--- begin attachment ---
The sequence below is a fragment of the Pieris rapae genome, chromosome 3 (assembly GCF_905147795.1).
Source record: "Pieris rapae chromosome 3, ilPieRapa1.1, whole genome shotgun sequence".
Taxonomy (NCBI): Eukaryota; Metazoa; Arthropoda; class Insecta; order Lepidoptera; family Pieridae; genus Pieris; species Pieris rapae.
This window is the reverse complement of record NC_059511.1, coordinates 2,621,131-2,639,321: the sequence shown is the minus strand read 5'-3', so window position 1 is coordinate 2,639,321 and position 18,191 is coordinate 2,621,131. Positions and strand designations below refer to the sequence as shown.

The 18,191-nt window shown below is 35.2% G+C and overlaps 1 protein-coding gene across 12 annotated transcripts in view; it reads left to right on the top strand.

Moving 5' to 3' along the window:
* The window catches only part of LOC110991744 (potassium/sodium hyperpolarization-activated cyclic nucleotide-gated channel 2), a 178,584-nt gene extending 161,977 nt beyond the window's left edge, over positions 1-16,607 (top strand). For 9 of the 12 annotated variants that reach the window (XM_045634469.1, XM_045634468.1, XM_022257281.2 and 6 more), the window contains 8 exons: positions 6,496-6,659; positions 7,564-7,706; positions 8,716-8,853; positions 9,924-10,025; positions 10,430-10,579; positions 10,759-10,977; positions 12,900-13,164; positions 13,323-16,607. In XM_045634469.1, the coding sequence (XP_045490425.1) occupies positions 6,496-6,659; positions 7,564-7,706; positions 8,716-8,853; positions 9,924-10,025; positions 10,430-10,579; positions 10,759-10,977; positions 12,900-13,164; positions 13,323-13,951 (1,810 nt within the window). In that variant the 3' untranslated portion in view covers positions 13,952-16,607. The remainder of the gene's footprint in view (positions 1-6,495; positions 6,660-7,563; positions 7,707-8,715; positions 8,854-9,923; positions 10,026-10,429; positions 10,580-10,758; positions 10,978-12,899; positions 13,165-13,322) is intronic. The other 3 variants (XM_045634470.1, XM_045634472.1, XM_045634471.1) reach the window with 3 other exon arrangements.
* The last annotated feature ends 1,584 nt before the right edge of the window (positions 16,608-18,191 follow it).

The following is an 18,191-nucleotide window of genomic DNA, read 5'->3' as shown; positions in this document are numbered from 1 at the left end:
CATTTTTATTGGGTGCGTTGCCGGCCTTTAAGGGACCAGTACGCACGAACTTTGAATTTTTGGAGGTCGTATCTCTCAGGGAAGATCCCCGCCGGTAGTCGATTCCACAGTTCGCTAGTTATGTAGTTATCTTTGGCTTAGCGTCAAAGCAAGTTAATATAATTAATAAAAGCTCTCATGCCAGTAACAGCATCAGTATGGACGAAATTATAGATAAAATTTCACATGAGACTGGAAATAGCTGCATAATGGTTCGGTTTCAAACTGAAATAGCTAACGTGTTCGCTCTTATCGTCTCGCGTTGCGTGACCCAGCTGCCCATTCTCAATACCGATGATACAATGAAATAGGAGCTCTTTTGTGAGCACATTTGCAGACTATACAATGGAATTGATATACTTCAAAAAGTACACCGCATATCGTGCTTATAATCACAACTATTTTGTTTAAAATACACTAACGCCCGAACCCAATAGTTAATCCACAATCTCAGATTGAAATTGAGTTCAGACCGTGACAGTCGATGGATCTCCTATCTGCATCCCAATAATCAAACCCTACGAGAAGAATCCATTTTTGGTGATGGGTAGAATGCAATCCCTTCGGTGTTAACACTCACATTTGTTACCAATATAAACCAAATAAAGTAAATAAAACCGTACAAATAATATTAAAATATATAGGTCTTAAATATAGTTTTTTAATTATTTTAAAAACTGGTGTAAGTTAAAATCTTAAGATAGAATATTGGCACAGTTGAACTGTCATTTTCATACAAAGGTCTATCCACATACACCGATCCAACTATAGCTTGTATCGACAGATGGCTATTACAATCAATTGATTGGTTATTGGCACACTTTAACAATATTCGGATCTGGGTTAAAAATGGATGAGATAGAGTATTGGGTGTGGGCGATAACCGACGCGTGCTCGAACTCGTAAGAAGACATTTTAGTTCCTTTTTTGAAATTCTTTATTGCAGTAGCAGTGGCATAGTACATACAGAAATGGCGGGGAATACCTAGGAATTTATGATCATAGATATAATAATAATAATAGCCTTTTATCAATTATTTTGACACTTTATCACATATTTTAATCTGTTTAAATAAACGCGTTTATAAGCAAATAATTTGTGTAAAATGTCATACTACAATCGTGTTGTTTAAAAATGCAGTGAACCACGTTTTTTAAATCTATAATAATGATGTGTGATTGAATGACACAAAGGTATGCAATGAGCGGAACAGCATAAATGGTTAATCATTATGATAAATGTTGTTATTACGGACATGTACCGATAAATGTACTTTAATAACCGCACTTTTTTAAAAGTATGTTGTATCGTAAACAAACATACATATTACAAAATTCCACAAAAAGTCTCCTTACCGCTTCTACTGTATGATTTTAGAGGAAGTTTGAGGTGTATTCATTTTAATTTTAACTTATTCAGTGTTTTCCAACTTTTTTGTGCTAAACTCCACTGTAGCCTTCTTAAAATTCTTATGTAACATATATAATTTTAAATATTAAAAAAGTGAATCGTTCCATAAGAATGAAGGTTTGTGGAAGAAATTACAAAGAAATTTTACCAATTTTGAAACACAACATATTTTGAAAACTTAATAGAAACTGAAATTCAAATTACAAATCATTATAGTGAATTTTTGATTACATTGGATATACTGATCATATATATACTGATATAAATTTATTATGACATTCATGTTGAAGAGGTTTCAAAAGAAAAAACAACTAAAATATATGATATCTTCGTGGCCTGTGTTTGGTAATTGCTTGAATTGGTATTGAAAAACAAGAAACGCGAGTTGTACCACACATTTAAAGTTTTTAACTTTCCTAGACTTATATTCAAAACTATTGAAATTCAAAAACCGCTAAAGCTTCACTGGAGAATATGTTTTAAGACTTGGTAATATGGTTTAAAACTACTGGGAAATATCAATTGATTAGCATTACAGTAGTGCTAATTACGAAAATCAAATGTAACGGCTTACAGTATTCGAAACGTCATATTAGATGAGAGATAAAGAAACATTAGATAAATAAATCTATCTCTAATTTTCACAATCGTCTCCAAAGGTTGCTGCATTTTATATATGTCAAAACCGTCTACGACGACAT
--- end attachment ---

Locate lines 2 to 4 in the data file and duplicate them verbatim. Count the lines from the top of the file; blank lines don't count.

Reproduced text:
Source record: "Pieris rapae chromosome 3, ilPieRapa1.1, whole genome shotgun sequence".
Taxonomy (NCBI): Eukaryota; Metazoa; Arthropoda; class Insecta; order Lepidoptera; family Pieridae; genus Pieris; species Pieris rapae.
This window is the reverse complement of record NC_059511.1, coordinates 2,621,131-2,639,321: the sequence shown is the minus strand read 5'-3', so window position 1 is coordinate 2,639,321 and position 18,191 is coordinate 2,621,131. Positions and strand designations below refer to the sequence as shown.